By Patrick Cavanaugh, Associate Editor

It was a vision by Steve Malanca a tractor, salesman, and Erik Wilson, pest control operator and honeydew melon farmer, both working in around Dos Palos in Merced County.

Erik Wilson
Erik Wilson

“The fact that California agriculture is only 2 percent of the gross domestic product of the state was offensive to agriculture,” said Wilson. “because we all know it goes way beyond the gross receipts.”

Steve Malanca
Steve Malanca

Back in 2013 Malanca, an equipment salesman with Duetz Allis in Kerman, Calif., came up with a decal with the message: My Job Depends on Ag. He made a few for his friends who slapped them on their trucks.

“The phrase was inspired by a video done by Mike Wade, California Farm Water Coalition, in which he asked several people how they depended on ag for their job,” Malanca said.

Malanca was born and raised in Firebaugh, where his grandfather settled after emigrating from Italy. “My grandfather worked for Miller and Lux ranch, which was one of the largest ranches in the United States in the late 1800s,” he said.

“My father was born and raised on the West Side and was a cotton gin manager for Producers Cotton Oil Company. I have an older brother who is in the cantaloupe business longer than I have been in the farm equipment business. He is part owner of Westside Produce, and my younger brother is a shipping clerk there.

Producers Cotton Oil Company Plant Near Calwa, California
Producers Cotton Oil Company Plant Near Calwa, California

For the last 40 years, starting in Firebaugh, Malanca has been selling farm equipment. “That community has been tremendous to our family. Being involved in the equipment business, and talking to our customers about the trials and tribulations about water was an inspiration to put the ‘I Depend on Ag’ video together.

“There was a local Firebaugh farmer who made a brown ‘V’ decal that was a spinoff of the green ‘V’ of former Fresno State Bulldog coach Pat Hill, signifying the green valley. The brown V of course signified no water,” said Melena. “I expanded the idea and generated the ‘I Depend on Ag Decal’ about a month ago.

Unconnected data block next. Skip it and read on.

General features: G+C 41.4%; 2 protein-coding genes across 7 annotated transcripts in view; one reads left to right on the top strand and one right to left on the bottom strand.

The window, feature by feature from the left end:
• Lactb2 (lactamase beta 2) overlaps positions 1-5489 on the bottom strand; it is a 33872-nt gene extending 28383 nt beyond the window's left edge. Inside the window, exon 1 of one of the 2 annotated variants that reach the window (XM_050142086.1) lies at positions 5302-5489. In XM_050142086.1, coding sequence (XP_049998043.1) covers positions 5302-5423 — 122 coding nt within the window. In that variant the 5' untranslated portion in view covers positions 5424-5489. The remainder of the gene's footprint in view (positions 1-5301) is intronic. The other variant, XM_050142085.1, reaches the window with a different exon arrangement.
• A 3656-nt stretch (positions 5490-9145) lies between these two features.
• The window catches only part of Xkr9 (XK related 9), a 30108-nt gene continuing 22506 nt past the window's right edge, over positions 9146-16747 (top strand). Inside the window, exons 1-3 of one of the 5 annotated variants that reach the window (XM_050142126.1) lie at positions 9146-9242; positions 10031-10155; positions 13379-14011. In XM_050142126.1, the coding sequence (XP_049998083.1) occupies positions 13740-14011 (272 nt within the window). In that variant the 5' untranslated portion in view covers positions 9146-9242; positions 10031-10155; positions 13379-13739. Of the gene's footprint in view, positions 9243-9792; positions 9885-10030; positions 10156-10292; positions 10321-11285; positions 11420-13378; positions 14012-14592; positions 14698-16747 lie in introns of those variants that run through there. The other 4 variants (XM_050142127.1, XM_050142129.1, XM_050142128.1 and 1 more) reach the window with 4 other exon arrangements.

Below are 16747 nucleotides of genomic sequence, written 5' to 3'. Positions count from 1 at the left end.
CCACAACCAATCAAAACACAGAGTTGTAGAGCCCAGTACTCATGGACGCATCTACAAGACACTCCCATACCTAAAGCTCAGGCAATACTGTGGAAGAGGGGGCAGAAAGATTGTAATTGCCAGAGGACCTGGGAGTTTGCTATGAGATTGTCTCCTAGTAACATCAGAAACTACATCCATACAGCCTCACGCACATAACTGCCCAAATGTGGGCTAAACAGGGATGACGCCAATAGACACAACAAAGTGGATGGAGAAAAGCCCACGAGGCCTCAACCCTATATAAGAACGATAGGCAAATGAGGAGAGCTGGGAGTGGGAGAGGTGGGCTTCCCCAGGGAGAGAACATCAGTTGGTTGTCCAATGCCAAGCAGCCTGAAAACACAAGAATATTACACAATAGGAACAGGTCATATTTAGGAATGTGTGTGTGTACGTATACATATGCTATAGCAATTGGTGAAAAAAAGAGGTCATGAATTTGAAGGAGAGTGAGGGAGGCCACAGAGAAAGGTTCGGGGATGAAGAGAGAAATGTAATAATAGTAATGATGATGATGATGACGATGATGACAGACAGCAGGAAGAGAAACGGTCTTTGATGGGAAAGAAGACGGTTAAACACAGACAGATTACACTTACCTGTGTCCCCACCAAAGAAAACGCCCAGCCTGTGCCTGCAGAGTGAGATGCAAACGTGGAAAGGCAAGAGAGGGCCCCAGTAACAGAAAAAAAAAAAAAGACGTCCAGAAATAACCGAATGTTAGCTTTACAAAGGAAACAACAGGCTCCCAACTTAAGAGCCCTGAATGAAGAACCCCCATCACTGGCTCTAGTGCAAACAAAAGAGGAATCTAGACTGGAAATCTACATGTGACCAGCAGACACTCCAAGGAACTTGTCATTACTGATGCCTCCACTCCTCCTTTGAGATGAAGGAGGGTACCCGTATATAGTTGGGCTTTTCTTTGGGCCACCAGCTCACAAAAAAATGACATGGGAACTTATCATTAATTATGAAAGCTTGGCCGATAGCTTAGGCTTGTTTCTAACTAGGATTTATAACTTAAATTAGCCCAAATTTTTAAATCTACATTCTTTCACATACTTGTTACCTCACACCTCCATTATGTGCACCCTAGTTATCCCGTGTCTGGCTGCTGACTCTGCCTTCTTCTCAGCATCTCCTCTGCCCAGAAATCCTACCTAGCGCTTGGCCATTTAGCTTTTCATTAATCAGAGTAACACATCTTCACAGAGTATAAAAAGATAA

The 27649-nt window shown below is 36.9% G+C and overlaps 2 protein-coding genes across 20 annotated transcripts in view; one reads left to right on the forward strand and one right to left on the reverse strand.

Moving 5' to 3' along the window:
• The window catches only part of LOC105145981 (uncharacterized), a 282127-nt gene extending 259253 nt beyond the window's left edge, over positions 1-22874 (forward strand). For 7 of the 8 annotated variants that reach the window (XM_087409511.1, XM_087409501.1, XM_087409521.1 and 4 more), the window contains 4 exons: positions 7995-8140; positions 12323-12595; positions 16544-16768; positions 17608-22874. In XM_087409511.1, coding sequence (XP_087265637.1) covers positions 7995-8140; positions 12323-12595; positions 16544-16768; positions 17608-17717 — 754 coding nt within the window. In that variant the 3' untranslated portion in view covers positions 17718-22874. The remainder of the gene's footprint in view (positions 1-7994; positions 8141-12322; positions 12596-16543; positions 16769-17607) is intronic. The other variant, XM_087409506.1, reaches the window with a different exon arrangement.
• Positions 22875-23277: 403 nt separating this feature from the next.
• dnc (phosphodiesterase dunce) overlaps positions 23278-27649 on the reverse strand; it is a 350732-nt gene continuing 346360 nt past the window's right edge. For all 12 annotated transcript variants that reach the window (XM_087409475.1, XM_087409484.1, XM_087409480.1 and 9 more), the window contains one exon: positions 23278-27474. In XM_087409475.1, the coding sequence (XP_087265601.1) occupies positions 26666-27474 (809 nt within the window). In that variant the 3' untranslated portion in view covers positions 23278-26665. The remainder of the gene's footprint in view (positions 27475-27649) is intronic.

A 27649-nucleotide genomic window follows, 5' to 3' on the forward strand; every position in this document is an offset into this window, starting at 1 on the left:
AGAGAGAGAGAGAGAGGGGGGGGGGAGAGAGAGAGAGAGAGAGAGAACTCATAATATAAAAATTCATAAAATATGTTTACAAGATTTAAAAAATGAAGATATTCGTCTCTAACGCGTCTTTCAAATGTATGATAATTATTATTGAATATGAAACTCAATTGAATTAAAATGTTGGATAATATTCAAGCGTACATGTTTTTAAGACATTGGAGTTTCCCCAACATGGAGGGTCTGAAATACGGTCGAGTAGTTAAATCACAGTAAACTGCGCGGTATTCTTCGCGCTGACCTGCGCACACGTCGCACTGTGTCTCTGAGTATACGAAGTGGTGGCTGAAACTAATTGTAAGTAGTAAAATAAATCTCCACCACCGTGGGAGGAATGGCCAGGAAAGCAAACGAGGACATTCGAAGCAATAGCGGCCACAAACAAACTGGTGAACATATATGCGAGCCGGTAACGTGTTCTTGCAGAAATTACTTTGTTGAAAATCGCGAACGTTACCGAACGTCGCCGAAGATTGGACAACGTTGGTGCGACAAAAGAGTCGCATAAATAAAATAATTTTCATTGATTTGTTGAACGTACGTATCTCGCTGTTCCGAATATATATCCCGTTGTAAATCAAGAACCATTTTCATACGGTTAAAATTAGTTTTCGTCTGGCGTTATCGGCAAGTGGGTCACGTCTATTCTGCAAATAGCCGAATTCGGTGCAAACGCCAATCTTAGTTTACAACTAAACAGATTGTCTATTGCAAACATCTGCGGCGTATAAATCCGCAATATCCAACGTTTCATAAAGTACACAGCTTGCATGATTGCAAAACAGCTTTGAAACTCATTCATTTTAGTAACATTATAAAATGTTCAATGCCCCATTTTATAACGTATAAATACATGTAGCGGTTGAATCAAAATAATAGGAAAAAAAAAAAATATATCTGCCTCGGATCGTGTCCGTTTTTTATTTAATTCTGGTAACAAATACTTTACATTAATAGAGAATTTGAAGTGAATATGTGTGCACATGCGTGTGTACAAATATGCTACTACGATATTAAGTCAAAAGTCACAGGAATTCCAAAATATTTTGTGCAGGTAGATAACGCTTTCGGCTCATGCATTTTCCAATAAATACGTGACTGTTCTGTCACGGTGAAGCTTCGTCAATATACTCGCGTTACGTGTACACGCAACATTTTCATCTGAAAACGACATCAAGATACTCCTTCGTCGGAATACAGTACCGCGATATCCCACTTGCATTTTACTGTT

“Then Erik immediately suggested that we put it on Facebook, and the two ideas were married–and here we are,” said Malanca. As of the afternoon of June 6, the number of connections were close to 21,000 members!

“We did not want to have a Facebook with statistics on the importance of agriculture in California,” said Wilson. “I have a friend named Brian Ervin who is on Facebook, and he posted an item unrelated to the ‘I Depend on Ag’ concept. He wanted to know about other people’s California…Was it raining?…Was there hail on the ground? There was also an image of a guy loading a hay truck.”

“Instead of pushing out information, I got the idea of just letting everyone tell their own story,” Wilson said. “If people have a job that depends on ag, then we should let them tell their own story. Let people get involved. They own the page, and the stories have been wonderful. In fact, Steve and I have gotten choked up on some. People are saying are some things you’ve never heard of, and it’s really kind of historical,” he said.

“There are a lot of old methods of farming that have been forgotten that are now being introduced on the page,” said Wilson.

“Also, I have encouraged any group or person who disagrees with our philosophy and farming methods to open up the conversation, and not yell or get profane. This is what everyone America has been crying for from our politicians. So, we are going around them. This is how civilized adults get things done.”

“There have been comments from the organic crowd regarding images of sprayers working in fields. Now if they want organic food to eat, we will be happy to give it to them at a higher cost; organic production costs us more in time, money and trips across the field because the materials that we are permitted to use are not as affective,” said Wilson.

“We had a conversation with Western Growers on June 4 in which they asked if we were having to delete a lot of entries from people bashing the web page,” said Malanca. “And Erik, who moderates the page, said only three posts had to be deleted.”

“I may have deleted something prematurely because I thought a comment might go south too fast, but I just do not want the nastiness or personal attacks to take over, because it often happens if you do not moderate–even if it’s a friend–if they throw F-bombs, their entries will be deleted.”